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I've been using Selenium WebDriver to implement functional tests for some projects that I've worked with. I'm trying to use the Page Object design pattern with Page Factory to factor out my locators. I've also created a static WaitTool object (singleton) that implements several waiting techniques with optional timeout parameters.

My current problem is that I would like to use my wait methods before the PageFactory attempts to initialise the WebElements. The reason I would like to wait is because the PageFactory may try to initialise the page elements before they are available on the page.

Here is a sample PageObject:

public class SignInPage extends PageBase {
    @FindBy(id = "username")
    @CacheLookup
    private WebElement usernameField;

    @FindBy(id = "password")
    @CacheLookup
    private WebElement passwordField;

    @FindBy(name = "submit")
    @CacheLookup
    private WebElement signInButton;

    public SignInPage(WebDriver driver) {
        super(driver);

        WaitTool.waitForPageToLoad(driver, this);

        // I'd like initialisation to occur here
    }

    public MainPage signInWithValidCredentials(String username, String password){
        return signIn(username, password, MainPage.class);
    }

    private <T>T signIn(String username, String password, Class<T> expectedPage) {
        usernameField.type(username);
        passwordField.type(password);
        signInButton.click();

        return PageFactory.initElements(driver, expectedPage);
    }
}

Here is a sample TestObject:

public class SignInTest extends TestBase {
    @Test
    public void SignInWithValidCredentialsTest() {
        SignInPage signInPage = PageFactory.initElements(driver, SignInPage.class);

        MainPage mainPage = signInPage.signInWithValidCredentials("sbrown", "sbrown");

        assertThat(mainPage.getTitle(), is(equalTo(driver.getTitle())));
    }
}

I tend to put my logic in the Page Object as much as possible (including waits), as it makes the test cases much more readable.

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1 Answer 1

up vote 2 down vote accepted

The WebElements in a PageFactroy are really proxies to WebElements. This means that every time you access a WebElement it will perform a search to find the element on the page.

This has some advantages:

  • When the PageFactory is initialised the proxies are configured, but the WebElements are not found at that point (so you won't get a NoSuchElementException)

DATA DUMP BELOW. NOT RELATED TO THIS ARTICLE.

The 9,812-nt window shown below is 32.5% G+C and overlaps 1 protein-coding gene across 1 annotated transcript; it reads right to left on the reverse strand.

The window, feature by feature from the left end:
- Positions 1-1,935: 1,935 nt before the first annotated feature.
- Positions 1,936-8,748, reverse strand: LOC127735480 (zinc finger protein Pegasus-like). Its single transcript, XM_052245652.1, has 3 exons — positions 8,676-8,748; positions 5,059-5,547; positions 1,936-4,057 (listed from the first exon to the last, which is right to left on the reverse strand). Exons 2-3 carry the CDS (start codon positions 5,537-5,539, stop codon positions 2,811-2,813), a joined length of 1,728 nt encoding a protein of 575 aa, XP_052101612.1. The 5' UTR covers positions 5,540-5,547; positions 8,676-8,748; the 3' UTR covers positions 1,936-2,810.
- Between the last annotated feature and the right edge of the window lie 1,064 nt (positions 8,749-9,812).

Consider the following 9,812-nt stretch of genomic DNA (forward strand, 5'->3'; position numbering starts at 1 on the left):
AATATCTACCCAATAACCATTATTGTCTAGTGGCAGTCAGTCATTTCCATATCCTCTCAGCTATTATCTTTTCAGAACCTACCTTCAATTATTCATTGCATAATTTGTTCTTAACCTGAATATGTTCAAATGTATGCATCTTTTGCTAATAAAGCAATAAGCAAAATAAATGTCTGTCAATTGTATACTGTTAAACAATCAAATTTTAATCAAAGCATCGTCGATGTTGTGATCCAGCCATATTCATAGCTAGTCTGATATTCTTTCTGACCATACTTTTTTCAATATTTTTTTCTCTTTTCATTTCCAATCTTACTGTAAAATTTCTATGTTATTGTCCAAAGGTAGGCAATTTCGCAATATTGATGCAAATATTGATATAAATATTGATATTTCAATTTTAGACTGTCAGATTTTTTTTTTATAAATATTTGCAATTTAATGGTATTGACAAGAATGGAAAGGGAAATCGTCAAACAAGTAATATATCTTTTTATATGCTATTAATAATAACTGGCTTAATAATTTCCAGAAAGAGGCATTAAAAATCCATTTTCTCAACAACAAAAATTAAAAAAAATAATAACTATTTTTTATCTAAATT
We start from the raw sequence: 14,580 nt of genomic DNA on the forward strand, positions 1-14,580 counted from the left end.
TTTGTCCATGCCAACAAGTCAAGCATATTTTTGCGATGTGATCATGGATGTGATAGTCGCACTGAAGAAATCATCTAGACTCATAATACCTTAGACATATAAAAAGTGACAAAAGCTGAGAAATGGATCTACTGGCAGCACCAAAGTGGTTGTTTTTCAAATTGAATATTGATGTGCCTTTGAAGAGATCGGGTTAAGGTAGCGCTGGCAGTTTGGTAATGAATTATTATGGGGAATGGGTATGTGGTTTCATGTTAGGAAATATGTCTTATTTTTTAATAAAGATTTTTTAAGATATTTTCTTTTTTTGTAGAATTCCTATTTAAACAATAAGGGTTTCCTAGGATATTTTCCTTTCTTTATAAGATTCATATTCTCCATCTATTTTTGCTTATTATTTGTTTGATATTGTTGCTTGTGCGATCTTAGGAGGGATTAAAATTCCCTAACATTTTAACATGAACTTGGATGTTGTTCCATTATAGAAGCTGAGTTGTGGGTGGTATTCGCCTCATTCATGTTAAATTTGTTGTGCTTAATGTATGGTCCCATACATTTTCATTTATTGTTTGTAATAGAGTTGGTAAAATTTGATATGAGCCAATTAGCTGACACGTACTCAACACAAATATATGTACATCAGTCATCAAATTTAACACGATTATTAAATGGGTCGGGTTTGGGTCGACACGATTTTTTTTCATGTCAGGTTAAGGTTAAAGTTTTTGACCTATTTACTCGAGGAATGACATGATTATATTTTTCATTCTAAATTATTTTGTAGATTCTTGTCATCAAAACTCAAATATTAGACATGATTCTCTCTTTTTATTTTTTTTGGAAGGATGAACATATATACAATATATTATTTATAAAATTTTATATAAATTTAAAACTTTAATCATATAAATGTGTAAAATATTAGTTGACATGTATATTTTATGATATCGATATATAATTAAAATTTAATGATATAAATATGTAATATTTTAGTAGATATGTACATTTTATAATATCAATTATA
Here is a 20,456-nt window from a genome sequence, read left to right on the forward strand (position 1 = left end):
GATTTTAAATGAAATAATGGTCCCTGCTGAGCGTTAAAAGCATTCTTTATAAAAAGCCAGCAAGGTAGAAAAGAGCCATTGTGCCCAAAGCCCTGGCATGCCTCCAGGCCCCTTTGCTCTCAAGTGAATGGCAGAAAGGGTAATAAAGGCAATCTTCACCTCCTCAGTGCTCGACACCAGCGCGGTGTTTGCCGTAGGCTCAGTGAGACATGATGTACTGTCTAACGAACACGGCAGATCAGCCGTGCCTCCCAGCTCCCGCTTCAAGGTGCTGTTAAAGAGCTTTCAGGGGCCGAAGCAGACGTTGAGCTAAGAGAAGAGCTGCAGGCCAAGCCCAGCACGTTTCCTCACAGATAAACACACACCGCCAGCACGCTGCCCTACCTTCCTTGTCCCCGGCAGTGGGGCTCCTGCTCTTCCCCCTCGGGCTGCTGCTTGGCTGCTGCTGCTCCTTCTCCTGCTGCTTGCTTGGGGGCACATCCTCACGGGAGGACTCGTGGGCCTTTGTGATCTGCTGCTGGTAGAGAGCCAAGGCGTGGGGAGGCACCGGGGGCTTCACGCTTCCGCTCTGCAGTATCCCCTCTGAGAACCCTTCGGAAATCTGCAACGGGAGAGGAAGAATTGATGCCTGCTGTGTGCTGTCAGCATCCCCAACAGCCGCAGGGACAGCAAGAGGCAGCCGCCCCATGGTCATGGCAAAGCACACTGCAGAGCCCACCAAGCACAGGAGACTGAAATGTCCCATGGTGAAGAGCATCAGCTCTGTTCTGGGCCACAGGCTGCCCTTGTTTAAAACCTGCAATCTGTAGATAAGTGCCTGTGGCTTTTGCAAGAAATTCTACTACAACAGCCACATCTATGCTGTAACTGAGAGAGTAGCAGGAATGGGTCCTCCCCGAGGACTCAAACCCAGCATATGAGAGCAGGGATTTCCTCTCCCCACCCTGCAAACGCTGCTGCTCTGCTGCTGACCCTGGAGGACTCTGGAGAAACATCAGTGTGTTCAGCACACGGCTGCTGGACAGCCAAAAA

• Every time you use a WebElement it will go and find it again so you shouldn't se StaleElementException's

You are using the @CacheLookup annotation which is losing you the second benefit as it will find the element once and then keep a reference to it, you are now far more likely to see StaleElementExceptions.

That being said you still keep the main benefit which is that Selenium will not go to the page and actually find the element until you first use it.

So in summary all you need to do is move

PageFactory.initElements(driver, this);

Into your constructor and it will all work fine.

share|improve this answer
    
I guess this means I can't return a PageFactory.initElements(driver, expectedPage) in the signIn function. –  Jamie Piltz Apr 25 '13 at 22:32
    
PageFactory.initElements(driver, this.class); doesn't seem to work. supplying this or this.getClass() works however, but I am unsure if this is doing what I want. –  Jamie Piltz Apr 25 '13 at 22:38
    
Sorry that's an error in my answer. I actually meant just this (answer updated to show the correct Code snippet) –  Ardesco Apr 26 '13 at 5:29
1  
If I am understanding you correctly you are just worried that when you instantiate the class it is going to start throwing a NoSuchElementExcpetion error because the page may not have loaded all of the WebElements that the PageFactory refers to. If that is your worry don't, that won't happen. When you perform a 'PageFactory.initElements(driver, this);' it will at that point configure all the proxies, but it won't try and find the element on the page until you actually use one of the WebElements. –  Ardesco Apr 26 '13 at 5:36
    
@Ardesco: After I read through this post and your comments, I have a question. What does proxies in this case mean? –  Abhijeet Vaikar Mar 20 at 8:35

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